Friday, September 25, 2009

We found a flat!

Today we signed a lease on a flat! It is so cool and amazing, in a great part of town, safe, furnished, etc. We already moved some of our stuff over there this evening and will be leaving the hotel tomorrow morning. I am so excited to be getting out of the hotel and beginning our 'normal' life in Istanbul.

Here are some pictures to give you an idea of what its like. For anyone thinking of coming to visit us here, you really have to. We're in a great area, full of more bars, cafes, and restaurants you could count, a night life that just goes on and on and on, and it is beautiful and historic too. Amazing. This year is just off to such a great start.

The place is fully furnished and has some pretty cool decorations. The owner is an artist, and some of her paintings are on the wall. It definitely has an arty touch. We've been told that right around us, in the Tunel area, it is full of artists studios and such things. I think we'll meet some interesting people around here.

This is our little loft bedroom. We have a double bed and in the extra nook we have a single bed. It's a pretty small, and not at all private guest room, but still. Its better than a sleeping bag on the floor!

Our little kitchen is down a few stairs. We have a giant American size fridge, a microwave, washing machine and dishwasher. This will be the first time I've ever had a dishwasher! Our new oven is being delivered later today. Our stove is a two ring hot plate sort of thing. It will take some getting used to, but this seems to be a feature of many apartments in Istanbul.

This is the view from our little courtyard. Its a bit plain at the moment, but in the spring it will be nice to spruce it up with some plants and maybe a little table and chairs or something.

Wednesday, September 23, 2009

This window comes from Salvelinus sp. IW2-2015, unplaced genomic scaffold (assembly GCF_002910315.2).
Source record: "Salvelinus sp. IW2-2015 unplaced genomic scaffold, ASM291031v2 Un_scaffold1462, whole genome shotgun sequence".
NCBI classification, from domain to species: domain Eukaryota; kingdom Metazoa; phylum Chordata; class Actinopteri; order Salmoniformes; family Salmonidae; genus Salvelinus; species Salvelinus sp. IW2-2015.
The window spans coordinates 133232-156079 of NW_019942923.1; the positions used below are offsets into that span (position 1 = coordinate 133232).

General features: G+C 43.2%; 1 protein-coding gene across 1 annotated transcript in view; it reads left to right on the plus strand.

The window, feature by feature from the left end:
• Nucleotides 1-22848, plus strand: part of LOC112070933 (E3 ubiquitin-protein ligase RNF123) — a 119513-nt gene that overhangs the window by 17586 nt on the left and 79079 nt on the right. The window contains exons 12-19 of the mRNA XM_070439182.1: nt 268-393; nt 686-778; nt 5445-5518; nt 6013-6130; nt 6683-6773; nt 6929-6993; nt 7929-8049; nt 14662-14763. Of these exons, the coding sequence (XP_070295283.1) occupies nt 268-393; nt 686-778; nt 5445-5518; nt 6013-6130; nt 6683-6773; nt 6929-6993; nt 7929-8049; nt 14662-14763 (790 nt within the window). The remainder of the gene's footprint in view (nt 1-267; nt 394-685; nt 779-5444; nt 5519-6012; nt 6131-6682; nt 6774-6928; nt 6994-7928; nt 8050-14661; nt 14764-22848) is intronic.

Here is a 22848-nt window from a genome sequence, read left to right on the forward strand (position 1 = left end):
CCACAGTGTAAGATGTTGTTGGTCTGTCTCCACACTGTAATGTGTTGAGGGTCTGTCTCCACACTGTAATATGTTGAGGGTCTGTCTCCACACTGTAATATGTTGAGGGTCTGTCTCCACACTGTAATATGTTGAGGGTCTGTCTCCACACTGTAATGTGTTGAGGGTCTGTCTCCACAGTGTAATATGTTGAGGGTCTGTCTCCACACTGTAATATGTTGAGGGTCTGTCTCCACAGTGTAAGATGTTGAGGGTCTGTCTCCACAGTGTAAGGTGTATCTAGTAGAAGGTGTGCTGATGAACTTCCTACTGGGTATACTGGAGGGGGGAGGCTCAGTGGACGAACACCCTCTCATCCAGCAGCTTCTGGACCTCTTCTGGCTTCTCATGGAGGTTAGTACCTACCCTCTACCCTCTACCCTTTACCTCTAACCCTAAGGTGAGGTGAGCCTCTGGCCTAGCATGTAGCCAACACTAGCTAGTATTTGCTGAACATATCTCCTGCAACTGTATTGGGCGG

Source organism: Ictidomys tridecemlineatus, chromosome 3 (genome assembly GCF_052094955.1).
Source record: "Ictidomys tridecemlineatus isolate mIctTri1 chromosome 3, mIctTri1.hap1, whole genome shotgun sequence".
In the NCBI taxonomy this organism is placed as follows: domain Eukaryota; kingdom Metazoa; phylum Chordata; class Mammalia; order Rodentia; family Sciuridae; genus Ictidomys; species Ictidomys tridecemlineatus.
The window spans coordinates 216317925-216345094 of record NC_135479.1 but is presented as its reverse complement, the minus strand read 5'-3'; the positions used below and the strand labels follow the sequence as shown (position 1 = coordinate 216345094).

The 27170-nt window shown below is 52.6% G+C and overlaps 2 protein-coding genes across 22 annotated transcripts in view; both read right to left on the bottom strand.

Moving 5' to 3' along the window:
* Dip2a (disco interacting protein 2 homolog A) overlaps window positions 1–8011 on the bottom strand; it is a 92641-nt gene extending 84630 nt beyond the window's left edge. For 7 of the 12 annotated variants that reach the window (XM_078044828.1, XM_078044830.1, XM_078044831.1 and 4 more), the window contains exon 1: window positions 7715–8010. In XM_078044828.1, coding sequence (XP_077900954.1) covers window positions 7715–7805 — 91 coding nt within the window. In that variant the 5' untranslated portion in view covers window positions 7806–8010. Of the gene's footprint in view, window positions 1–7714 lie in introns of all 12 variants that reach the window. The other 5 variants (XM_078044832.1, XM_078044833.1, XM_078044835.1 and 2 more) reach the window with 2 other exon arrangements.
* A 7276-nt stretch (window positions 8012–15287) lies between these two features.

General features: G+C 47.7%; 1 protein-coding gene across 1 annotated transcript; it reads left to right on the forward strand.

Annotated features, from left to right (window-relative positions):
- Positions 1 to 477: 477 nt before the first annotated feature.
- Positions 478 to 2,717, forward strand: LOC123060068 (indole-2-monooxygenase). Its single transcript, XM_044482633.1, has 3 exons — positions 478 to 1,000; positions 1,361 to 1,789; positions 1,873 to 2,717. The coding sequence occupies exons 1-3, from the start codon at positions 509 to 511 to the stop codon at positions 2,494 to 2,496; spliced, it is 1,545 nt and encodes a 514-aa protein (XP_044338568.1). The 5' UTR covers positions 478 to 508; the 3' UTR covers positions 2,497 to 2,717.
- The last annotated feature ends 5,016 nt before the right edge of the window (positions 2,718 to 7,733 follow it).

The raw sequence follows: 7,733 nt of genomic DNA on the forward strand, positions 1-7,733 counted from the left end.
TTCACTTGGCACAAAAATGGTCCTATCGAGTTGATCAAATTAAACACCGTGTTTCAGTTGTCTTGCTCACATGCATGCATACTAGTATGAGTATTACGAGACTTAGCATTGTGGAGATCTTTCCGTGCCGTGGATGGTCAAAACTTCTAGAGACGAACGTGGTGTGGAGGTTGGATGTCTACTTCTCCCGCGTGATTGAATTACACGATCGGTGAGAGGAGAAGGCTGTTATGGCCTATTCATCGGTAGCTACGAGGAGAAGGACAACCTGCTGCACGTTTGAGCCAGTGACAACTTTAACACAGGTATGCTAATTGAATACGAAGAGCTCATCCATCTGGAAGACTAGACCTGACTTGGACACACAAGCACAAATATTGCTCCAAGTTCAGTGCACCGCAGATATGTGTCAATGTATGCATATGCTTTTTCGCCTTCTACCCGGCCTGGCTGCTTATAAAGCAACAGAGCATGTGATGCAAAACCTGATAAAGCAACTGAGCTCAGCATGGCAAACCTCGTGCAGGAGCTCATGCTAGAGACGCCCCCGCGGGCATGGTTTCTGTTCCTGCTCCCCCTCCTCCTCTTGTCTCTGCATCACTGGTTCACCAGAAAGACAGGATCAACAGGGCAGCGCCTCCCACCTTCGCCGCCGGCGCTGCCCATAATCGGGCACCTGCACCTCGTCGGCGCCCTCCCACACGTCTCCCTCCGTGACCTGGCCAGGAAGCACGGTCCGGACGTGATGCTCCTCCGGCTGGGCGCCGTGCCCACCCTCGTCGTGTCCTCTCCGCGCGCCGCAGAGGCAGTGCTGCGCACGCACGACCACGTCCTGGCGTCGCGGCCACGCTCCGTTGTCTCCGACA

First day of orientation

I started my job orientation today. It was an interesting experience, and I'm not sure what this year will be like in terms of work, but I feel optimistic but also a little bit cautious.

From the teachers who have taught at this university last year, it sounds like the students are very interesting, which is a polite term for crazy, unruly and spoiled. But I think the staff will be really great to work with and after previous teaching experiences I've had, I'm not too worried.

I gained another small glimpse into Turkish culture today at orientation. The man who was giving the morning presentations, one of our assistant directors for the English program, was a former army man, and as is the other assistant director. They were really lovely and helpful in talking about Turkish culture and how our future students might respond to certain things.

For one thing, they talked about ways to help students save face in the classroom while implementing classroom discipline. They said that if you are openly critical, Turkish students can be easily offended and become confrontational. So it is best to deal with issues privately so that students don't have to try and prove anything in front of their peers. Also, Turks are very proud of their culture and language and don't like to be told they can't use Turkish in their class, especially by a foreign teacher. However, it seems that if you show an interest in Turkish culture and language, students will really warm to that, and it will really help with creating positive rapport.